TAMPA, Fla. - Aaron Chandler, a 32-year-old marketing analyst from Kansas City, Mo., was sitting at a table of Ron Paul supporters here at a Missouri Republican delegation breakfast.
Clad in a pinstripe suit, punctuated by a blue striped tie and a "Goldwater in '64" button on his right lapel, Chandler talked about what's been on the minds of everyone in the Show Me State delegation lately: embattled Rep. Todd Akin (R), the party's nominee for Senate there.
With GOP convention activities postponed for a day because of Hurricane Isaac, Missourians have had a lot of time to discuss Akin, as well as the politics and science of abortion. And over cornflakes and whole fruit this morning, these delegates revealed just how difficult the Akin situation has become both for the state party and the national establishment.
"I don't think he really thought that through before he spoke," Chandler said of Akin's erroneous remark that women's bodies have the ability to shut down pregnancy in cases of what he termed "legitimate rape."
"I don't think it reflects on him as a person," Chandler said. "I think that he has had personal attacks because of it that he doesn't necessarily deserve. I think ultimately he's a good guy. He was just quoting a book that a doctor had written, and he did a bad job of paraphrasing that."
When asked if he believes in the science behind Akin's comments, Chandler said, "I do acknowledge that there's scientific evidence that if a woman is forcibly raped - physical assault - that the body has a natural defense mechanism that sometimes will prevent fertilization. ... There's evidence that shows that that is a possibility."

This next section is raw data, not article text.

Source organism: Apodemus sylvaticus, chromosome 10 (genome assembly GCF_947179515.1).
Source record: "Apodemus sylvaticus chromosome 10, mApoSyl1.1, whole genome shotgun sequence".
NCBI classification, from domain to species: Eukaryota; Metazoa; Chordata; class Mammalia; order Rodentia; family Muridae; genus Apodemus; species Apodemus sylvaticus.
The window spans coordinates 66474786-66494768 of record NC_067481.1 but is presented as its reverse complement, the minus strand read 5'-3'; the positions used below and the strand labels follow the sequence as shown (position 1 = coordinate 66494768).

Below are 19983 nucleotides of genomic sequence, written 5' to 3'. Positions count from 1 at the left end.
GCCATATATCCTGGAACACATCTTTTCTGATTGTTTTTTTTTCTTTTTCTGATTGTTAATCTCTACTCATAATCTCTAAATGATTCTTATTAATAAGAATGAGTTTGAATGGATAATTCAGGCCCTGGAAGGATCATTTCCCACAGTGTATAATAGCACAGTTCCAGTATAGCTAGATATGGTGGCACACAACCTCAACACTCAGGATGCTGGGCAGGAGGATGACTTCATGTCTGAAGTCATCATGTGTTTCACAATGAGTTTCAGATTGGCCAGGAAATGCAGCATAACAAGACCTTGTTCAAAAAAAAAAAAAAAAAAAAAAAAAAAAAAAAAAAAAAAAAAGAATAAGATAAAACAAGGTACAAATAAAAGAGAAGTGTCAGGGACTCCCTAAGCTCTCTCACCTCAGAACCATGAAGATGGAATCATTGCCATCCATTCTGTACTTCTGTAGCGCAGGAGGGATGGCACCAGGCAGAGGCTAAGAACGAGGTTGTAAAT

Though many Republicans are anti-abortion, the conversation about abortion in the case of rape and incest - and even ample evidence that pregnancy can and does occur from rape - has divided the party and detracted from attacks on President Barack Obama and the economy.
Ralph Munyan, 54, also from Kansas City, Mo., wore an "Akin for Senate" sticker on his left jacket pocket. He said it's a conversation starter and "that's part of the reason I wear it."
Munyan has just listened to Speaker John Boehner (Ohio) address his fellow delegates, and though he is "not always happy with Speaker Boehner," he said he appreciates his diplomacy and personal charm.
Munyan said Missourians should support their nominee, selected in a tough three-way primary earlier this month, because that's whom voters chose.
The awkwardness and the discontent among Missouri delegates, who lost an electoral vote in the latest round of the census, was palpable. A lot of Paul supporters lingered, and the reception for Josh Romney, one of presumptive GOP nominee's five sons, was lukewarm at best. Former Rick Santorum backers reluctantly donned "Romney-Ryan" stickers, because, in their words, it's better than the alternative: four more years of Obama and six more years of Sen. Claire McCaskill (D-Mo.).
Lois Lerner, director of exempt organizations for the IRS, arrives for a House Oversight and Government Reform Committee hearing on the investigation of the IRS' targeting of political groups. Lerner invoked her Fifth Amendment right to not testify and caused a protest from some committee members when she offered an opening statement and engaged in dialogue with members before invoking the right.
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